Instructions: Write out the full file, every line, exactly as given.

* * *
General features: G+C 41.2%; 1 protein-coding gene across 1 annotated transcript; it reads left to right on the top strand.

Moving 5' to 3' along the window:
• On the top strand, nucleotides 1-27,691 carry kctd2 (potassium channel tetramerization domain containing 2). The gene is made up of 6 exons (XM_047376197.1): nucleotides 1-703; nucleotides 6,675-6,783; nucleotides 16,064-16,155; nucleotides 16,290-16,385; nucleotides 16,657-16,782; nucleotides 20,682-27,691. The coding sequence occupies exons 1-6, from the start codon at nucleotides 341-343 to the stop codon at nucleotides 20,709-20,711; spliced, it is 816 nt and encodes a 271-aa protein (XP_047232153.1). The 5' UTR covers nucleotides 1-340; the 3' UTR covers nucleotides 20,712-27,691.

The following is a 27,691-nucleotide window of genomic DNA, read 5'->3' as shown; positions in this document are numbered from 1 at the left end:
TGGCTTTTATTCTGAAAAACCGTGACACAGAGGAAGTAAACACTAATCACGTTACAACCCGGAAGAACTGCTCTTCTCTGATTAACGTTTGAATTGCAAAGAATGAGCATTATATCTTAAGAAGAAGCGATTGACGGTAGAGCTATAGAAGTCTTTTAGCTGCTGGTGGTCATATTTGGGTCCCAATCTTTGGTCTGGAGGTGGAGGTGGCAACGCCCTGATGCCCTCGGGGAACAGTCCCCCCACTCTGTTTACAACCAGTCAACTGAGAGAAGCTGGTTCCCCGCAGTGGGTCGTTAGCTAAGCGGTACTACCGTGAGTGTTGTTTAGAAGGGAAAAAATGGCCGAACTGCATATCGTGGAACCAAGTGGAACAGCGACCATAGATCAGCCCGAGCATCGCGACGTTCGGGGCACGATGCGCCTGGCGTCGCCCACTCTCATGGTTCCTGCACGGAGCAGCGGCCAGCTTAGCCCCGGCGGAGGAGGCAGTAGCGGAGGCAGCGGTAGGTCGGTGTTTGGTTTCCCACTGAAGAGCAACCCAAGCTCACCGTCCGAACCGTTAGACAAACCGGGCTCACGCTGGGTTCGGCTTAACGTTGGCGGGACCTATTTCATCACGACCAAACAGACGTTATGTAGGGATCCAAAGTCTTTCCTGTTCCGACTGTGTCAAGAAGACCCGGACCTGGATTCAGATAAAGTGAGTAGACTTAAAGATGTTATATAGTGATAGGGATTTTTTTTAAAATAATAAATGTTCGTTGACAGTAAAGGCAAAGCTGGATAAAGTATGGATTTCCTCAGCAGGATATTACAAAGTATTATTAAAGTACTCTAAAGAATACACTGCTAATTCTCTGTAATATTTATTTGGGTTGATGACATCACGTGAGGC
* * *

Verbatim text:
General features: G+C 41.2%; 1 protein-coding gene across 1 annotated transcript; it reads left to right on the top strand.

Moving 5' to 3' along the window:
• On the top strand, nucleotides 1-27,691 carry kctd2 (potassium channel tetramerization domain containing 2). The gene is made up of 6 exons (XM_047376197.1): nucleotides 1-703; nucleotides 6,675-6,783; nucleotides 16,064-16,155; nucleotides 16,290-16,385; nucleotides 16,657-16,782; nucleotides 20,682-27,691. The coding sequence occupies exons 1-6, from the start codon at nucleotides 341-343 to the stop codon at nucleotides 20,709-20,711; spliced, it is 816 nt and encodes a 271-aa protein (XP_047232153.1). The 5' UTR covers nucleotides 1-340; the 3' UTR covers nucleotides 20,712-27,691.

The following is a 27,691-nucleotide window of genomic DNA, read 5'->3' as shown; positions in this document are numbered from 1 at the left end:
TGGCTTTTATTCTGAAAAACCGTGACACAGAGGAAGTAAACACTAATCACGTTACAACCCGGAAGAACTGCTCTTCTCTGATTAACGTTTGAATTGCAAAGAATGAGCATTATATCTTAAGAAGAAGCGATTGACGGTAGAGCTATAGAAGTCTTTTAGCTGCTGGTGGTCATATTTGGGTCCCAATCTTTGGTCTGGAGGTGGAGGTGGCAACGCCCTGATGCCCTCGGGGAACAGTCCCCCCACTCTGTTTACAACCAGTCAACTGAGAGAAGCTGGTTCCCCGCAGTGGGTCGTTAGCTAAGCGGTACTACCGTGAGTGTTGTTTAGAAGGGAAAAAATGGCCGAACTGCATATCGTGGAACCAAGTGGAACAGCGACCATAGATCAGCCCGAGCATCGCGACGTTCGGGGCACGATGCGCCTGGCGTCGCCCACTCTCATGGTTCCTGCACGGAGCAGCGGCCAGCTTAGCCCCGGCGGAGGAGGCAGTAGCGGAGGCAGCGGTAGGTCGGTGTTTGGTTTCCCACTGAAGAGCAACCCAAGCTCACCGTCCGAACCGTTAGACAAACCGGGCTCACGCTGGGTTCGGCTTAACGTTGGCGGGACCTATTTCATCACGACCAAACAGACGTTATGTAGGGATCCAAAGTCTTTCCTGTTCCGACTGTGTCAAGAAGACCCGGACCTGGATTCAGATAAAGTGAGTAGACTTAAAGATGTTATATAGTGATAGGGATTTTTTTTAAAATAATAAATGTTCGTTGACAGTAAAGGCAAAGCTGGATAAAGTATGGATTTCCTCAGCAGGATATTACAAAGTATTATTAAAGTACTCTAAAGAATACACTGCTAATTCTCTGTAATATTTATTTGGGTTGATGACATCACGTGAGGC